The two photos below are from the Russian artist Alexandra Exter. The oil on canvas painting on the left, called "Theatrical Composition" was very intriguing to me. I loved the colors, shapes, and overall composition of the painting. The other smaller works, pictured to the right are six designs from various stage sets like The Merchant of Venice, Othello, and others.
To photograph all the well-know paintings from all the famous artists would be a huge undertaking. So I'm including a small selection of some of my favorite pieces along with some detailed close-up photos from the following artists: Georges Seurat, Vincent van Gogh, Pablo Picasso, Jasper Johns, Henri Matisse, Fernand Leger, Jim Dine, Andy Warhol, Edward Ruscha, Josef Albers, James Rosenquist, Robert Rauschenberg, and Sol LeWitt. I have the close-up photos to show the brushstrokes, the detailed use of color, and a glimpse into what the artist was focused on while painting their masterpiece.
Pablo Picasso's Guitar Sculpture (3 views), and below, "Vase of Flowers" & "Les Demoiselles d'Avignon
I highly recommend visiting the Museum of Modern Art in New York City. More information about the museum can be found on their website: www.moma.org.
Part of the Museum's focus is dedicated to the subject of the Jewish Journey, Jewish culture, and Jewish continuity. The main exhibition is about the Jewish experience as it has evolved from ancient times to the present day. The exhibit highlights the question of how Judaism has been able to thrive for thousands of years across the globe, even in challenging times, through Jewish texts and objects.
Jewish texts have been the central factor in the survival and evolution of Jewish continuity. The objects on exhibit such as Torah scrolls, other religious scrolls, and Jewish ritual objects, all reflect the different ways Jews have expressed their sense of what it means to be Jewish throughout history, in various countries, cultures, and religious contexts. The Culture and Continuity exhibit is located on two floors of the museum. There is so much to say about the exhibit, but most of what I will blog about will focus on the visual arts.
After the destruction of the Second Temple, and beginning in the 3rd Century CE, synagogues were often decorated with beautiful mosaic floors and wall frescoes. Jewish symbols included biblical figures, Hebrew writing, the menorah, and the shofar. Below are some photos of one of these mosaic floors, including a detailed/close-up photo. These mosaics reminded me of my signature style of my personal artwork, creating the illusion of mosaic tile using acrylic paint for my paintings.
I was particularly interested in the paintings at the museum, many of which I will highlight in this blog article. Max Weber, who lived from 1881 to 1961, is perhaps one of the most notable artists who portrayed Jewish life in his artwork. Max Weber was born in Russia and emigrated to the the US. Below on the left is a photo of Weber's famous oil on canvas painting, "The Talmudists," painted in New York in 1934. In his early years, he was a great admirer of the artist, Paul Cezanne, and studied art in Paris from 1905-1908. Cezanne's influence can be seen in his earlier works, including the painting, "Still Life with Challah" exhibited at the Jewish Museum. Most of his early works were still lifes and focused on Jewish ritual objects for Shabbat. By 1919, Weber abandoned formal experimentation and turned to Jewish subjects in pursuit of the spiritual.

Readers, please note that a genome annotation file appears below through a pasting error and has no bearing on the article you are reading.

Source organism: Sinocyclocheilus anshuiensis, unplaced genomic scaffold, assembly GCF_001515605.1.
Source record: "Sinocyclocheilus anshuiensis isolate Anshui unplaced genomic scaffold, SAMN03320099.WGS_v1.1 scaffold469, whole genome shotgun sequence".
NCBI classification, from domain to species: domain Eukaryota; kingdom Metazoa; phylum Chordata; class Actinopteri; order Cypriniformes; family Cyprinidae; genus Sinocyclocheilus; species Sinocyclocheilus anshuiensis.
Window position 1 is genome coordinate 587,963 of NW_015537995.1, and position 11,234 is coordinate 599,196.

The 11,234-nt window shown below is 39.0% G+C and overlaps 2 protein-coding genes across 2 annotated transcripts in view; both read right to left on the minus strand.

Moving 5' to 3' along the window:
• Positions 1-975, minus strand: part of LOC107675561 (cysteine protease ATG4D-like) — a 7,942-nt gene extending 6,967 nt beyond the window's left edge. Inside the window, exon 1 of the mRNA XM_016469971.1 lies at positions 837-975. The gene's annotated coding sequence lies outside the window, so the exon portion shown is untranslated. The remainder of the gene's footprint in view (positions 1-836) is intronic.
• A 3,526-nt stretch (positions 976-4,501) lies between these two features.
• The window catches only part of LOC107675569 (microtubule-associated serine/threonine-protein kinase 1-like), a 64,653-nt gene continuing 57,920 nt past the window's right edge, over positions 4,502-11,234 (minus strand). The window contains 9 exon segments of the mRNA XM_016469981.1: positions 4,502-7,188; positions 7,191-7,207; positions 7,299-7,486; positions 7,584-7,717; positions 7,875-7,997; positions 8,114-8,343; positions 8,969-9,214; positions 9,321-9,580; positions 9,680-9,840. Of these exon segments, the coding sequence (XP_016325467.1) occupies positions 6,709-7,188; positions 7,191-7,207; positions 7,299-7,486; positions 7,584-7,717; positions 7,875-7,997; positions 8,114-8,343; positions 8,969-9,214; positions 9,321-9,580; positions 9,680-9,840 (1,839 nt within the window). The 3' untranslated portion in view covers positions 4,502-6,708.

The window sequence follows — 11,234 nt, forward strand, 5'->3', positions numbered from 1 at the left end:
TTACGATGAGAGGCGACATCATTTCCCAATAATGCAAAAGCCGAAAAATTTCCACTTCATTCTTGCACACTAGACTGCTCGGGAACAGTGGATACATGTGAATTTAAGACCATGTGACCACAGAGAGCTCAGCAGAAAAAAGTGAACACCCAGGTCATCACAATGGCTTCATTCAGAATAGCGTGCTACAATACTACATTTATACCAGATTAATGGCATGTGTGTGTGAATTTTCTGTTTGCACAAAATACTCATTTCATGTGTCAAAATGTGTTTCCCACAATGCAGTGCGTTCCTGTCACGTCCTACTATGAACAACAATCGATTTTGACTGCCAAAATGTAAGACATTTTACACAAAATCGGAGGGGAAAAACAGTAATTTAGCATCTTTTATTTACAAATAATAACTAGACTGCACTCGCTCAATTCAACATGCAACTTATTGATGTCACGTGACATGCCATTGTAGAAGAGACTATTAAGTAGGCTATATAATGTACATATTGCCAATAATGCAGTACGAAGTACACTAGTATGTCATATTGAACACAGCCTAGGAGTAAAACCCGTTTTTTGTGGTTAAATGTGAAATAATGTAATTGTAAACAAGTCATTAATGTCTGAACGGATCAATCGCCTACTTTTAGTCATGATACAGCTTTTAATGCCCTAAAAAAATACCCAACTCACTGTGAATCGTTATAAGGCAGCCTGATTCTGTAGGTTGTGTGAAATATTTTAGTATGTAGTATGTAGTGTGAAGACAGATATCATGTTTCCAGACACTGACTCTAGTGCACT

Marc Chagall was another famous Jewish artist who had work displayed at the Jewish Museum. Chagall had a lifelong fascination with the Bible and much of his artwork expresses his passion for using his artistic expression to convey the imagery of the Bible. A lithograph on paper, "Moses Displays the Ten Commandments" from "The Story of the Exodus", 1966, is shown to the right.
Shown below, this 1986 large acrylic on canvas painting by David Reeb, an Israeli artist, titled "Map of Israel" is one of a series of paintings that incorporated the pre-1967 Israeli border, known as the "Green Line." Reeb was one of the most outspoken Israeli artists of his generation and was preoccupied with the political implications of the map of Israel. The ongoing conflict between Israel and her neighbors and the conflict around national borders is the major theme in his series of paintings. In this painting, Reeb portrays the outline of the realistic map as the main motif on an abstract patterned surface. In the photos below, I've included 3 photos showing some of the incredible detail of this fascinating painting.
Another fascinating exhibit called "You Don't Have to Be Jewish" featured a compilation of television commercials and clips from the museum's National Jewish Archive of Broadcasting, paired with print advertising campaigns, works of art, and more. The exhibit explores material produced for Jewish audiences or with Jewish content and the way religion, ethnicity, and identity play out on American television. The exhibition closed in early February.
Also on exhibit from November 4, 2016 to March 26, 2017 was "Pierre Chareau: Modern Architecture and Design." Pierre Chareau was a celebrated French furniture designer, architect, and art collector. The exhibit showcases rare furniture, lighting fixtures, and interiors, and even featured virtual reality glasses to immerse the viewer in the architectural renderings.
One of the most fascinating exhibits that I've seen this past year was "Take Me (I'm Yours)." The exhibit is based on a 1995 exhibit at the Serpentine Gallery in London, curated by Hans Ulrich Obrist and the artist Christian Boltanski.
In a conventional museum experience, it is the visitor that consumes art by looking at the paintings, sculptures, or photographs on exhibit. Typically, one is not allowed to touch the art, and certainly not allowed to take them home! Take Me (I'm Yours) defies this well-established standard by featuring works by more than 40 artists from different generations and from all over the globe: The goal of the exhibit is to encourage you to not only touch the artwork, but also to take them away with you and keep them for yourself. Some of the things I walked away with were a can of lemon-flavored sparking water, photographs of glamorous women from the 1950s, stencils, temporary tattoos, pins, hard candies, pill capsules, fabric patches, and more!
The exhibition ended in February. I've posted a few photos below. Photos of visitor experiences can be found online using the hashtag: #TakeMeImYoursNYC.
During my visit, I saw a drop-in art workshop underway, where families were creating works of art together inspired by exhibitions currently on view at the Museum. On Sundays, families can participate in studio art sessions, experience a simulated archaeological dig, or experience the museum's exhibitions with a printed Kids Gallery Guide. The Museum hosts family concerts, workshops and vacation week programming, and workshops for kids with disabilities. For more information, visit: TheJewishMuseum.org/Families.